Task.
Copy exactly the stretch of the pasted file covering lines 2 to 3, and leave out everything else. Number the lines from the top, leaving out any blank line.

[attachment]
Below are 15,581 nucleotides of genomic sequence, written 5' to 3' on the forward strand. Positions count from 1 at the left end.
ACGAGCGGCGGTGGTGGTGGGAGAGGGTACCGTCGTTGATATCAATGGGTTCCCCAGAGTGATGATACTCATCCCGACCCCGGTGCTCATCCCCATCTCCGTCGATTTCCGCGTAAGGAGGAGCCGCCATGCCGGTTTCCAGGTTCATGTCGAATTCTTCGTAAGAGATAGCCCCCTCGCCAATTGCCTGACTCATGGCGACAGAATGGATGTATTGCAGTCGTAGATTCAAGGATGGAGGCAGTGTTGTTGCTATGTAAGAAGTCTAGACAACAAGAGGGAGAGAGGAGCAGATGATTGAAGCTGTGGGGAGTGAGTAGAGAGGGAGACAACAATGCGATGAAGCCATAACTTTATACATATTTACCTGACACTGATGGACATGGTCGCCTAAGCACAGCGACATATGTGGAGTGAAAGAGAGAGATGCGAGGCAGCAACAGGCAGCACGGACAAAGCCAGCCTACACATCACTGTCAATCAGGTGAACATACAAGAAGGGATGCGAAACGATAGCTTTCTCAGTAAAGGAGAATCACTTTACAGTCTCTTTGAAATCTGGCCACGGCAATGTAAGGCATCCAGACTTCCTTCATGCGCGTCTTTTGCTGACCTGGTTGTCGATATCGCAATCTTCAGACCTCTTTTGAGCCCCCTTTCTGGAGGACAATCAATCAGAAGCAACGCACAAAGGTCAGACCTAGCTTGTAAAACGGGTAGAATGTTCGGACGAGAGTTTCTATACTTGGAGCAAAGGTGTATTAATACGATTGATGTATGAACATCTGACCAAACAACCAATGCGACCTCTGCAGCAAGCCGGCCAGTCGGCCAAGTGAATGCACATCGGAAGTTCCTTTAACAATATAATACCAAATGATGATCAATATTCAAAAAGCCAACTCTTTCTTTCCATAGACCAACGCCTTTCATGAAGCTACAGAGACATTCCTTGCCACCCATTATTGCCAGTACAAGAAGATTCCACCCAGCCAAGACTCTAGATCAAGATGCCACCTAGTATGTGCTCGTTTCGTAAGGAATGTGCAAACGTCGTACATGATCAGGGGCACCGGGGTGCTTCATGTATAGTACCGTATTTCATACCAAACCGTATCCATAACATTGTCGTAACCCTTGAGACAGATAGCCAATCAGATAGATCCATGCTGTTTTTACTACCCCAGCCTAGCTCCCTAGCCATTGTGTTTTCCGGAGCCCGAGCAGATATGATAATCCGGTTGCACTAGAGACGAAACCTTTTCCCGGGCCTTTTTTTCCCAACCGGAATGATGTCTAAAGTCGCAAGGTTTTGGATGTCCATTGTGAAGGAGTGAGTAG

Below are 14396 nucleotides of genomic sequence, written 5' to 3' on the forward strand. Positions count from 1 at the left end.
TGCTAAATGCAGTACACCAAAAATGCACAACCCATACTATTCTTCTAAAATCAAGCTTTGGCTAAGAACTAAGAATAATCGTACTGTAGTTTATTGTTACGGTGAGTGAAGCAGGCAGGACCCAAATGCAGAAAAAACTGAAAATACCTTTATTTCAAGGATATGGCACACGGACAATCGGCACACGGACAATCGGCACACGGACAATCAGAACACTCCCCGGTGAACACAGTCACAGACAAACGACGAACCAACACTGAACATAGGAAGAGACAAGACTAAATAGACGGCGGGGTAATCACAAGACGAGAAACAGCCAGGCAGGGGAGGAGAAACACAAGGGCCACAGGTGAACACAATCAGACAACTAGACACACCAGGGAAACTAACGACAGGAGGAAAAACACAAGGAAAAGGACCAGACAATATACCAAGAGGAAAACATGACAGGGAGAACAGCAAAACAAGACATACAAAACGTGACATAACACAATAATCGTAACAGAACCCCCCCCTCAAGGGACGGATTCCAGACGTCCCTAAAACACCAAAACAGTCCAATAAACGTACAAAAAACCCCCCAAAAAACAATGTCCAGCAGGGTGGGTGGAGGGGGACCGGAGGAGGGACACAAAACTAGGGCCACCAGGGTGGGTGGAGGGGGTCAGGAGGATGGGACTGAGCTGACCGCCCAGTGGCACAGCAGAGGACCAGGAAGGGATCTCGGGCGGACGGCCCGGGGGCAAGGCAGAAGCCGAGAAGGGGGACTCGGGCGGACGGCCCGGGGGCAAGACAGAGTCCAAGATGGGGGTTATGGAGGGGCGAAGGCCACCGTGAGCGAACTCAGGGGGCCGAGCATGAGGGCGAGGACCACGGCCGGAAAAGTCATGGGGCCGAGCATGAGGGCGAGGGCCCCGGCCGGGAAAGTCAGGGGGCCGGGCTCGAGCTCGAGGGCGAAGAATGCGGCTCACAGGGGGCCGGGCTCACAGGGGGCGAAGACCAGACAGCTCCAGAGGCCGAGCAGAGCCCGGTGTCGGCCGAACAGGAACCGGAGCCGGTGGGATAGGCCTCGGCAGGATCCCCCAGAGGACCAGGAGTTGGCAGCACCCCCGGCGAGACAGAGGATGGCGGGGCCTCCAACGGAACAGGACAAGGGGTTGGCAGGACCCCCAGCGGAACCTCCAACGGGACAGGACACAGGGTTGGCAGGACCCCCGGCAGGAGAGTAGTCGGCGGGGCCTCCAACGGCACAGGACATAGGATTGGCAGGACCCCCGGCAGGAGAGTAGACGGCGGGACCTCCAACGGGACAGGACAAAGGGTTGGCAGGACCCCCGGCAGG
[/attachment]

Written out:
ACGAGCGGCGGTGGTGGTGGGAGAGGGTACCGTCGTTGATATCAATGGGTTCCCCAGAGTGATGATACTCATCCCGACCCCGGTGCTCATCCCCATCTCCGTCGATTTCCGCGTAAGGAGGAGCCGCCATGCCGGTTTCCAGGTTCATGTCGAATTCTTCGTAAGAGATAGCCCCCTCGCCAATTGCCTGACTCATGGCGACAGAATGGATGTATTGCAGTCGTAGATTCAAGGATGGAGGCAGTGTTGTTGCTATGTAAGAAGTCTAGACAACAAGAGGGAGAGAGGAGCAGATGATTGAAGCTGTGGGGAGTGAGTAGAGAGGGAGACAACAATGCGATGAAGCCATAACTTTATACATATTTACCTGACACTGATGGACATGGTCGCCTAAGCACAGCGACATATGTGGAGTGAAAGAGAGAGATGCGAGGCAGCAACAGGCAGCACGGACAAAGCCAGCCTACACATCACTGTCAATCAGGTGAACATACAAGAAGGGATGCGAAACGATAGCTTTCTCAGTAAAGGAGAATCACTTTACAGTCTCTTTGAAATCTGGCCACGGCAATGTAAGGCATCCAGACTTCCTTCATGCGCGTCTTTTGCTGACCTGGTTGTCGATATCGCAATCTTCAGACCTCTTTTGAGCCCCCTTTCTGGAGGACAATCAATCAGAAGCAACGCACAAAGGTCAGACCTAGCTTGTAAAACGGGTAGAATGTTCGGACGAGAGTTTCTATACTTGGAGCAAAGGTGTATTAATACGATTGATGTATGAACATCTGACCAAACAACCAATGCGACCTCTGCAGCAAGCCGGCCAGTCGGCCAAGTGAATGCACATCGGAAGTTCCTTTAACAATATAATACCAAATGATGATCAATATTCAAAAAGCCAACTCTTTCTTTCCATAGACCAACGCCTTTCATGAAGCTACAGAGACATTCCTTGCCACCCATTATTGCCAGTACAAGAAGATTCCACCCAGCCAAGACTCTAGATCAAGATGCCACCTAGTATGTGCTCGTTTCGTAAGGAATGTGCAAACGTCGTACATGATCAGGGGCACCGGGGTGCTTCATGTATAGTACCGTATTTCATACCAAACCGTATCCATAACATTGTCGTAACCCTTGAGACAGATAGCCAATCAGATAGATCCATGCTGTTTTTACTACCCCAGCCTAGCTCCCTAGCCATTGTGTTTTCCGGAGCCCGAGCAGATATGATAATCCGGTTGCACTAGAGACGAAACCTTTTCCCGGGCCTTTTTTTCCCAACCGGAATGATGTCTAAAGTCGCAAGGTTTTGGATGTCCATTGTGAAGGAGTGAGTAG

Below are 14396 nucleotides of genomic sequence, written 5' to 3' on the forward strand. Positions count from 1 at the left end.